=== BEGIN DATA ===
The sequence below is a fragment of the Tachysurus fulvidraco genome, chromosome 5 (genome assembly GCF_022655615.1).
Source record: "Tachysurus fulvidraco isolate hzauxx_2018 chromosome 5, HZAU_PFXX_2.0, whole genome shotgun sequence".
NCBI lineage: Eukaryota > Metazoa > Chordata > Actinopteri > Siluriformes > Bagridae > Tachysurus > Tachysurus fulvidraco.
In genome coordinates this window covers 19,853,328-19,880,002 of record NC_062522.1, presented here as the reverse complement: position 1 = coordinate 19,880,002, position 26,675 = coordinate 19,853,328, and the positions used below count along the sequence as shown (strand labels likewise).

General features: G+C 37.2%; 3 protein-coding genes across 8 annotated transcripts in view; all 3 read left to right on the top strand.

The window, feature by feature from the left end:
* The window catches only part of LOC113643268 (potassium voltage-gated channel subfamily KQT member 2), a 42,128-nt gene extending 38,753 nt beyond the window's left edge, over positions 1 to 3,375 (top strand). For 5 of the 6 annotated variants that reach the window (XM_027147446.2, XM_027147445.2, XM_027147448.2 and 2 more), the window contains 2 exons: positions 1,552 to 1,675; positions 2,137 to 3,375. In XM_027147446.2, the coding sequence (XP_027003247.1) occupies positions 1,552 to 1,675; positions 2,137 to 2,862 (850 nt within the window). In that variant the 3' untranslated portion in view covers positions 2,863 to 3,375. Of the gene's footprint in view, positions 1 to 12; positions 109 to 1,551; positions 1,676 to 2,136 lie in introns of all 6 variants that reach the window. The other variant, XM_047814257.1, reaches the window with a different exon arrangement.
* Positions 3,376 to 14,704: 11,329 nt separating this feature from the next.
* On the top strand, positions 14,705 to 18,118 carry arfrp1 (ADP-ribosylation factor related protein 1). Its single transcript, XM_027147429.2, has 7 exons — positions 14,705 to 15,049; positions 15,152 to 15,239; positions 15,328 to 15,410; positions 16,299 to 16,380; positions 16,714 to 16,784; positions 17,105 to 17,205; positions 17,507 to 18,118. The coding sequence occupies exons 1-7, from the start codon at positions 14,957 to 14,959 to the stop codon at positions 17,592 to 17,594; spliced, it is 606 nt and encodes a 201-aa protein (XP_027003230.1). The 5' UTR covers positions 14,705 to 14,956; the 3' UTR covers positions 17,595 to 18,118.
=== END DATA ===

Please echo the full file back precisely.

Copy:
The sequence below is a fragment of the Tachysurus fulvidraco genome, chromosome 5 (genome assembly GCF_022655615.1).
Source record: "Tachysurus fulvidraco isolate hzauxx_2018 chromosome 5, HZAU_PFXX_2.0, whole genome shotgun sequence".
NCBI lineage: Eukaryota > Metazoa > Chordata > Actinopteri > Siluriformes > Bagridae > Tachysurus > Tachysurus fulvidraco.
In genome coordinates this window covers 19,853,328-19,880,002 of record NC_062522.1, presented here as the reverse complement: position 1 = coordinate 19,880,002, position 26,675 = coordinate 19,853,328, and the positions used below count along the sequence as shown (strand labels likewise).

General features: G+C 37.2%; 3 protein-coding genes across 8 annotated transcripts in view; all 3 read left to right on the top strand.

The window, feature by feature from the left end:
* The window catches only part of LOC113643268 (potassium voltage-gated channel subfamily KQT member 2), a 42,128-nt gene extending 38,753 nt beyond the window's left edge, over positions 1 to 3,375 (top strand). For 5 of the 6 annotated variants that reach the window (XM_027147446.2, XM_027147445.2, XM_027147448.2 and 2 more), the window contains 2 exons: positions 1,552 to 1,675; positions 2,137 to 3,375. In XM_027147446.2, the coding sequence (XP_027003247.1) occupies positions 1,552 to 1,675; positions 2,137 to 2,862 (850 nt within the window). In that variant the 3' untranslated portion in view covers positions 2,863 to 3,375. Of the gene's footprint in view, positions 1 to 12; positions 109 to 1,551; positions 1,676 to 2,136 lie in introns of all 6 variants that reach the window. The other variant, XM_047814257.1, reaches the window with a different exon arrangement.
* Positions 3,376 to 14,704: 11,329 nt separating this feature from the next.
* On the top strand, positions 14,705 to 18,118 carry arfrp1 (ADP-ribosylation factor related protein 1). Its single transcript, XM_027147429.2, has 7 exons — positions 14,705 to 15,049; positions 15,152 to 15,239; positions 15,328 to 15,410; positions 16,299 to 16,380; positions 16,714 to 16,784; positions 17,105 to 17,205; positions 17,507 to 18,118. The coding sequence occupies exons 1-7, from the start codon at positions 14,957 to 14,959 to the stop codon at positions 17,592 to 17,594; spliced, it is 606 nt and encodes a 201-aa protein (XP_027003230.1). The 5' UTR covers positions 14,705 to 14,956; the 3' UTR covers positions 17,595 to 18,118.